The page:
Students of Nigeria’s precolonial history would like to consider the similarities and coincidences between the situation of Abdullahi after the Jihad with that of Obafemi Awolowo after independence in the sense that the views which the former expressed, the rationale for resisting oppression and the proposals for putting a proper Islamic state in place are not too different from the very ideas that Awolowo expressed in Path to Nigerian Freedom, Thoughts on Nigerian Constitution, The People’s Republic, The Strategy and Tactics of the People’s Republic of Nigeria and even Problems of Africa. In the same manner that Abdulahi’s views did not become the hegemonic position after the Jihad, so Awolowo’s position never became the hegemon after independence.

If you live in a country where the best things that the political mind has thought were never allowed to become the norm, you would need no special explanation for why those interested in creating an enduring tradition are always in trouble. This is especially the case when the untried roads consistently prove to be the answers to the problems that society faces. In our case, there is indeed a radical progressive tradition that has not been allowed to register in our national affairs from pre-colonial times to our so-called post-colonial era.

With particular reference to Awolowo, the best way to put it is that in spite of the homage that every constitution and therefore every government has paid to the relevance and centrality of his ideas to core areas in his territory, the reality is that none has accommodated either the spirit or the letter of the original propositions. Or let me put it more squarely: the solution to Nigeria’s problems are proving more and more by the day to lie in genuinely federalizing central authority in the manner in which Abdulahi and Awolowo pictured it with the emphasis they placed on education and social welfare as the basis of governance.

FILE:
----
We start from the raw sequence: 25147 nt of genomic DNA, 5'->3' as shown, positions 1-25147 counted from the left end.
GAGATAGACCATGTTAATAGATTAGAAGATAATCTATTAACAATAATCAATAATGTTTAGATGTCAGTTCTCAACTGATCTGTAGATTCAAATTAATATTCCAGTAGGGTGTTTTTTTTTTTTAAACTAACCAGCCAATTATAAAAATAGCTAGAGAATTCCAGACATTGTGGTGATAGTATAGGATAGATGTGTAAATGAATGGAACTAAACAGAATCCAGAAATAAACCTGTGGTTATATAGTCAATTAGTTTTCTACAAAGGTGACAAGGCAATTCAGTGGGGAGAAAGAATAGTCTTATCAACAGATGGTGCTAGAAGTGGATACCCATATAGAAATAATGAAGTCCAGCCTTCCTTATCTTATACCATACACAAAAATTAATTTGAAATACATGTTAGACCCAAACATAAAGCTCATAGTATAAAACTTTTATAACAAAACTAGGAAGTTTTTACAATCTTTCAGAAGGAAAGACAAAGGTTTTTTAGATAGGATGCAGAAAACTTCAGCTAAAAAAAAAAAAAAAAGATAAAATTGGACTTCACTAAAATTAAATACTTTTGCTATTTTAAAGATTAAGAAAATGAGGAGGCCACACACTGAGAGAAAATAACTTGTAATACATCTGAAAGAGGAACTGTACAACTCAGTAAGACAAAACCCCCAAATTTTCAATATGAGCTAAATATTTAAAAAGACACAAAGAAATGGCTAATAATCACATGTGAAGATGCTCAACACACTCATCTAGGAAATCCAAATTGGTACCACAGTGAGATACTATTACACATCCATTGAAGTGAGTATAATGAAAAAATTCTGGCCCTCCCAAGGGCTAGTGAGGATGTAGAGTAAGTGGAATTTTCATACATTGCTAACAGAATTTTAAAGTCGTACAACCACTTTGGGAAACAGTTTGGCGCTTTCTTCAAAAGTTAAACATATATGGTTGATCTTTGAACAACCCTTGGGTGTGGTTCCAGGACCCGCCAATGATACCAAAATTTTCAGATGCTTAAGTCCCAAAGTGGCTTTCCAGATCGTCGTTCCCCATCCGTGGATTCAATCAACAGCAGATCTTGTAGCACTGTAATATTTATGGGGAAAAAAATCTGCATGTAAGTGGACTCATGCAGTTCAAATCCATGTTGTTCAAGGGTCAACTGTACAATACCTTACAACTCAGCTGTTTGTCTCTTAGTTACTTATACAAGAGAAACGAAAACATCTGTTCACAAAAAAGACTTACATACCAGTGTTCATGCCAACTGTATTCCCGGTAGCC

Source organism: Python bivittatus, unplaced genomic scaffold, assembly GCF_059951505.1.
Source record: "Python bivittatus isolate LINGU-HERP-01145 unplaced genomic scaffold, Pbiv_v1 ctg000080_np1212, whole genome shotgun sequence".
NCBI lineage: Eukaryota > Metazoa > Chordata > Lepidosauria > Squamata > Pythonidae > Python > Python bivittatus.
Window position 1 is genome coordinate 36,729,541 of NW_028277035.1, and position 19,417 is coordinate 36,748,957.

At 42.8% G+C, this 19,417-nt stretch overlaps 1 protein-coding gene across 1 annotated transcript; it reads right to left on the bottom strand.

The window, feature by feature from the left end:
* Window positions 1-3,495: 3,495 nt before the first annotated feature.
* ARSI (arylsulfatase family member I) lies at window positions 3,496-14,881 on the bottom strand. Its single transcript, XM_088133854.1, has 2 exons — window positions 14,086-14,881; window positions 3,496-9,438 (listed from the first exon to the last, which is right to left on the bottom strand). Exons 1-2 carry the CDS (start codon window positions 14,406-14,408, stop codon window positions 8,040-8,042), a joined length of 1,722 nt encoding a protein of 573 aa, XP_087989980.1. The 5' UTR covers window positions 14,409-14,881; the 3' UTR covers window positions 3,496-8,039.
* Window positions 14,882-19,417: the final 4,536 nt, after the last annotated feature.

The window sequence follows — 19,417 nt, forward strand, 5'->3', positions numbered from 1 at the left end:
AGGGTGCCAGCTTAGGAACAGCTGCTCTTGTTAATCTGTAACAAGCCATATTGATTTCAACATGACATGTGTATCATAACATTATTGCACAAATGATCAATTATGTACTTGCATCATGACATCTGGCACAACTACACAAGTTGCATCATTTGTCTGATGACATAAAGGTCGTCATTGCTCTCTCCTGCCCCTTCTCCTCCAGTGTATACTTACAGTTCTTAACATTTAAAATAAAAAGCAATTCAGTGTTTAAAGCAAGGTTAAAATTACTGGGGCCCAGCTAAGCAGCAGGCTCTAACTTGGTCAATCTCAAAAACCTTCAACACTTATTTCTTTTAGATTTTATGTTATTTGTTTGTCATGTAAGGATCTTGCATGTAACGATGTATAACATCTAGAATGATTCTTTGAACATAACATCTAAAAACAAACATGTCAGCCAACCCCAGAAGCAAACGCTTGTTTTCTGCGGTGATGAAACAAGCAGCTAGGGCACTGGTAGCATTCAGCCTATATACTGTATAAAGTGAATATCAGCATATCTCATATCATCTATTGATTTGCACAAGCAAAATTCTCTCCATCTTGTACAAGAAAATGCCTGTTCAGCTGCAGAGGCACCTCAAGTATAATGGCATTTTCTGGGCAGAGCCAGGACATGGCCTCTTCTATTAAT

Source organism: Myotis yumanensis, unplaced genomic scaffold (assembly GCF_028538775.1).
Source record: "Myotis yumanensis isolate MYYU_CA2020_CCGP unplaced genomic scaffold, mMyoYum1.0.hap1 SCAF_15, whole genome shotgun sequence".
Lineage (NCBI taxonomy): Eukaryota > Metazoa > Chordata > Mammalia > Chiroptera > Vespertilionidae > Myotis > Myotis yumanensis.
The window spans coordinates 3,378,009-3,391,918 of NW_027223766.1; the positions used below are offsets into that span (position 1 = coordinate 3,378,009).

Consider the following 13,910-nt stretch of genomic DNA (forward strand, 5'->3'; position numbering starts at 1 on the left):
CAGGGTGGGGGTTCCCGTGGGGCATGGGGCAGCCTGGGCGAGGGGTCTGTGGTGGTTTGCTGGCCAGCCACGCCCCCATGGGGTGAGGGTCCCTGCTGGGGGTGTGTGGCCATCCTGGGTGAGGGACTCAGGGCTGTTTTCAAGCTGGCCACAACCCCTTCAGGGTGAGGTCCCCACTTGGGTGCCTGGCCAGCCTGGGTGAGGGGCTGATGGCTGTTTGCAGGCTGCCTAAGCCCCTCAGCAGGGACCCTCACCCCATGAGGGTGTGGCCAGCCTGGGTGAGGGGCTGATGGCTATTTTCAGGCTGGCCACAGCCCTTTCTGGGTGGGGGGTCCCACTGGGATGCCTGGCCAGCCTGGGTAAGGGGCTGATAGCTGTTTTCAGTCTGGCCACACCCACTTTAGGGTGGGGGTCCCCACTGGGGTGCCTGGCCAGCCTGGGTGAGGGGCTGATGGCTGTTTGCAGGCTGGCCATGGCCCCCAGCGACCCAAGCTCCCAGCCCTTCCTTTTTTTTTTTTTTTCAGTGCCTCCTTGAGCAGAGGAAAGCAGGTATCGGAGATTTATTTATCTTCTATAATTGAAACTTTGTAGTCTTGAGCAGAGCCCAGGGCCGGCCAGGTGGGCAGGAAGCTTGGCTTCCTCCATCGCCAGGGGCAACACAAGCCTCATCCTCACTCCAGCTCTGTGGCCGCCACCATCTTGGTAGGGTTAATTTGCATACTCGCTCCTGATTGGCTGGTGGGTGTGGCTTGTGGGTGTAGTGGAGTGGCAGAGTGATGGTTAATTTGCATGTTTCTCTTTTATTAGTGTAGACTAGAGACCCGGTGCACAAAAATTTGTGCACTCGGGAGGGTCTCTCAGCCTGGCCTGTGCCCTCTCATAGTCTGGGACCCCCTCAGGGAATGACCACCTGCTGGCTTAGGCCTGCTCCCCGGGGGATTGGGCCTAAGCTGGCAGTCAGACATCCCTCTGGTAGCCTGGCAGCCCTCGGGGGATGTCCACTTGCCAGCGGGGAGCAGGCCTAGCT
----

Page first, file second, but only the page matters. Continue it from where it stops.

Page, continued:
The big deal in showing the coincidence of emphasis between the views of Abdulahi and Awolowo is that even in the days when Sharia is viewed by some as a basis for a major distancing of one part of the country from another, the practical import of Awolowo’s ideas, ideas that are very strongly influenced by a Christian outlook, reveal affinities that point to a common future irrespective of the religious position occupied by citizens. Seriously, I would recommend that the two be read together by anyone who is interested in plumbing to the roots of a radical, progressive tradition in our part of the world.

And when you come to it, my point is that it is difficult to escape the conclusion that Awolowo is the summit of that tradition. His writings take Nigeria much more seriously than that of any other Nigerian alive or dead. As a thinker, his is the most credible summation of the progressive mind in our politics - covering Aminu Kano, Mokwugo Okoye, Nnamdi Azikiwe, Ola Oni, Tunji Otegbeye, Bade Onimode, Tai Solarin, Omafume Onoge, Bala Usman, Anthony Enahoro, J.S. Tarka, Funmilayo Kuti, Gani Fawehinmi, Balarabe Musa, Edwin Madunagu, Saro Wiwa, Itse Sagay, and Femi Falana. He, more thoroughly, comprehensively and undistractedly, brought together the ideas that any Nigerian could deploy in building a nation that can be a World Power.

From the North, West, South or East, we are all beneficiaries of the strategic thinking that Awolowo had already done and to which so much else may be seen as elaborations and emendations that make hardly a difference. Beyond this is that the vibrancy of all the progressive movements in this country since the sixties always depended on Awolowo’s already mobilized bias to stay on course. The constituency he had firmed up has remained the cover under which even those claiming to be more radical than him found refuge in times of crisis.